Among my favorite news stories to read about are those from state representatives (or anyone, for that matter) who want their state to secede from the union. Most of these tend to come from Texas, and most after the nation elected a black man to be President. No matter, the stories are great at any time.
This caught my eye again, because of a story of the Administration responding on Saturday to a growing number of "We the People" petitions made available by the White House (a whimsical situation, you must admit, since the whole concept of "We the People" is the opening phrase of the U.S. Constitution. But I digress...)
My position on secession is very simple:
Let any state that wants to secede do so. Then, since they are clearly enemies of the United States, and clearly are significant threats to the nation by virtue of bordering the U.S., the American government should then declare war on them and send in the military. After we defeat these nations, which should take, I'm guessing, about 45 minutes if traffic is heavy, given that they won't have a financial system or...well, military (not even the National Guard since, after all, it's "National"), we then take all the assets as spoils of war that we believe are to our nation's interest -- such as mail service, the power grid, and interstate highways -- and then negotiate a fair peace over whatever remains, which they can keep, like local DMVs, their crumbling schools, and unemployment insurance.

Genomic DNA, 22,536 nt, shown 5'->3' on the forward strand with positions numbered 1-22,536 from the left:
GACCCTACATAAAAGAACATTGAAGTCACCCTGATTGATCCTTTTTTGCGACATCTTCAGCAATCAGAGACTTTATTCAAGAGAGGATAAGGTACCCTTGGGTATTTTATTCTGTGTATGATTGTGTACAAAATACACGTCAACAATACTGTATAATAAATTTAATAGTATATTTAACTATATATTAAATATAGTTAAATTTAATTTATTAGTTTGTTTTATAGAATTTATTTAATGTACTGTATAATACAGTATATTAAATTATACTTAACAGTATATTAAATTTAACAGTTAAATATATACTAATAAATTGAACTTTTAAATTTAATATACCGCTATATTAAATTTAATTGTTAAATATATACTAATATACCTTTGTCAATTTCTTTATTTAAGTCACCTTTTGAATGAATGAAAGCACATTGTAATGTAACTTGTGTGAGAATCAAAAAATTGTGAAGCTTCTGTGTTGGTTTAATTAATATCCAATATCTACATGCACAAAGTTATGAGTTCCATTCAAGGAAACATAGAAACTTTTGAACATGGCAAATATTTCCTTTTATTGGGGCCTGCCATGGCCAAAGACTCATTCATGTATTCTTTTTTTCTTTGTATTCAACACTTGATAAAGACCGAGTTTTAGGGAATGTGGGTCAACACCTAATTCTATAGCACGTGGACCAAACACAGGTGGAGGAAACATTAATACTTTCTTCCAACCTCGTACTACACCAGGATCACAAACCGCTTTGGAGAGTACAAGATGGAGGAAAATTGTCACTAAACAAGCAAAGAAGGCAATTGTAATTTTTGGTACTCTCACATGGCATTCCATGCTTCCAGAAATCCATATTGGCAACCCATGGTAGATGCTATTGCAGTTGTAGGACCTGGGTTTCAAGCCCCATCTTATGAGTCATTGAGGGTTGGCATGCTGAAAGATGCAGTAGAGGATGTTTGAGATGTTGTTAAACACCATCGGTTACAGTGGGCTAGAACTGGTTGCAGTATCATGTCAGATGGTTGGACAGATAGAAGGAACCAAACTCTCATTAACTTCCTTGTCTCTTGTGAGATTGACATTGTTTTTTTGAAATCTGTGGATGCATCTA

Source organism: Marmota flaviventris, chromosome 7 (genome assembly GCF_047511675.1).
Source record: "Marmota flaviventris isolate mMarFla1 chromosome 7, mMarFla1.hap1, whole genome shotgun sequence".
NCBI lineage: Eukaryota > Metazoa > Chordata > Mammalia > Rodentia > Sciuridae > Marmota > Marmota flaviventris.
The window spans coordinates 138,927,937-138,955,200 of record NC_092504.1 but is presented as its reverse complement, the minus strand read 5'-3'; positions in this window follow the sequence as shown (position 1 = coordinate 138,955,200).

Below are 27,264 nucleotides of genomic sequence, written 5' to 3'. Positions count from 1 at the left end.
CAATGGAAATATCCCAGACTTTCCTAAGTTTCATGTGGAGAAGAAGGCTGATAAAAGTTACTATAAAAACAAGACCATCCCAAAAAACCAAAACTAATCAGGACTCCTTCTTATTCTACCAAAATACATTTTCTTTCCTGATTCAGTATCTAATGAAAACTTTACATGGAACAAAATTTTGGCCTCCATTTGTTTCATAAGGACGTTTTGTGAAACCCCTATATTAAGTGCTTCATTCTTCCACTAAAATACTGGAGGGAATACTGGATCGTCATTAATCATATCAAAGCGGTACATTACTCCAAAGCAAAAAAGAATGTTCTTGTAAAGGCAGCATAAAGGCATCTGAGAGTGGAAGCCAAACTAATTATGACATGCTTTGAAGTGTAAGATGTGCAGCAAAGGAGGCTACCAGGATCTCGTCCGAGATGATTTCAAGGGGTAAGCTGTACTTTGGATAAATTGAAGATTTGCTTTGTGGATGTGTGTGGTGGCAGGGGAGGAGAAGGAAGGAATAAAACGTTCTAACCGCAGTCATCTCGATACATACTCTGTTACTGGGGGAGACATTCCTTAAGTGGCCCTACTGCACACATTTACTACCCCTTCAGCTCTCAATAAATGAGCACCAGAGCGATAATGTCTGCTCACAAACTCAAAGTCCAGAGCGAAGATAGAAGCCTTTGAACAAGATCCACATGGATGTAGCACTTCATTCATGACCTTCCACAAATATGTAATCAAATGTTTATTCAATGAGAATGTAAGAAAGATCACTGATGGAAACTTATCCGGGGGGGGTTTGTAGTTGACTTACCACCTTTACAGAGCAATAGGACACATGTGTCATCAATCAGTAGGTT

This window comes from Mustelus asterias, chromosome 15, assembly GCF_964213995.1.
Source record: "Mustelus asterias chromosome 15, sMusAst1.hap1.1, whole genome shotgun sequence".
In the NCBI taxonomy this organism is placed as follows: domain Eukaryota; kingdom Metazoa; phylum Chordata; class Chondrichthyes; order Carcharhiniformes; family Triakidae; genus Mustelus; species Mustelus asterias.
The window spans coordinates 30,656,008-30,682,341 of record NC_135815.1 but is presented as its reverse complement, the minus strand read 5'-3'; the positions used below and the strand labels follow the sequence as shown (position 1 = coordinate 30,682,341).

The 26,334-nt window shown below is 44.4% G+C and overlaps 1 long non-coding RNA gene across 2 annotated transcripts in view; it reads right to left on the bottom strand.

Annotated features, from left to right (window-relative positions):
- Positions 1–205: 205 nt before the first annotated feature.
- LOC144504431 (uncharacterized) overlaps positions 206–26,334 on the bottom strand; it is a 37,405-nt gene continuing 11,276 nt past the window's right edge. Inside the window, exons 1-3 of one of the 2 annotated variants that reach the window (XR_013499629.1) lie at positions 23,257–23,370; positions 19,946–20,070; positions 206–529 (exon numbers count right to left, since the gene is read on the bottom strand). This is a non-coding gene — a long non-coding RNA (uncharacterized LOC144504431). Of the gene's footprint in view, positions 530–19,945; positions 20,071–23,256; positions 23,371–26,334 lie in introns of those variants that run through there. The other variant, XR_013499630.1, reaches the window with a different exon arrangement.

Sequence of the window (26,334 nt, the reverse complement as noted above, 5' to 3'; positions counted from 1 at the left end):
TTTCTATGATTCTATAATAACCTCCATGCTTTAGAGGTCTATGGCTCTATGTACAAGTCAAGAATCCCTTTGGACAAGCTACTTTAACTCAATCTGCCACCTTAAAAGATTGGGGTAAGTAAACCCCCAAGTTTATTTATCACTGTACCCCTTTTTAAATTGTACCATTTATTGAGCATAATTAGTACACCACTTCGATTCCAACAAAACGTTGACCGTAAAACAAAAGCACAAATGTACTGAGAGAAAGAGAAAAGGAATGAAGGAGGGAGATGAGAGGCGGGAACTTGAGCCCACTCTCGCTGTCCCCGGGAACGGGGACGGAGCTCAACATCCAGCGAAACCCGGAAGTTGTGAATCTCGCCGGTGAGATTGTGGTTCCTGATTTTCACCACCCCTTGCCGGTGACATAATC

Robert J. Elisberg is a political commentator, screenwriter, novelist, tech writer and also some other things that I just tend to keep forgetting.
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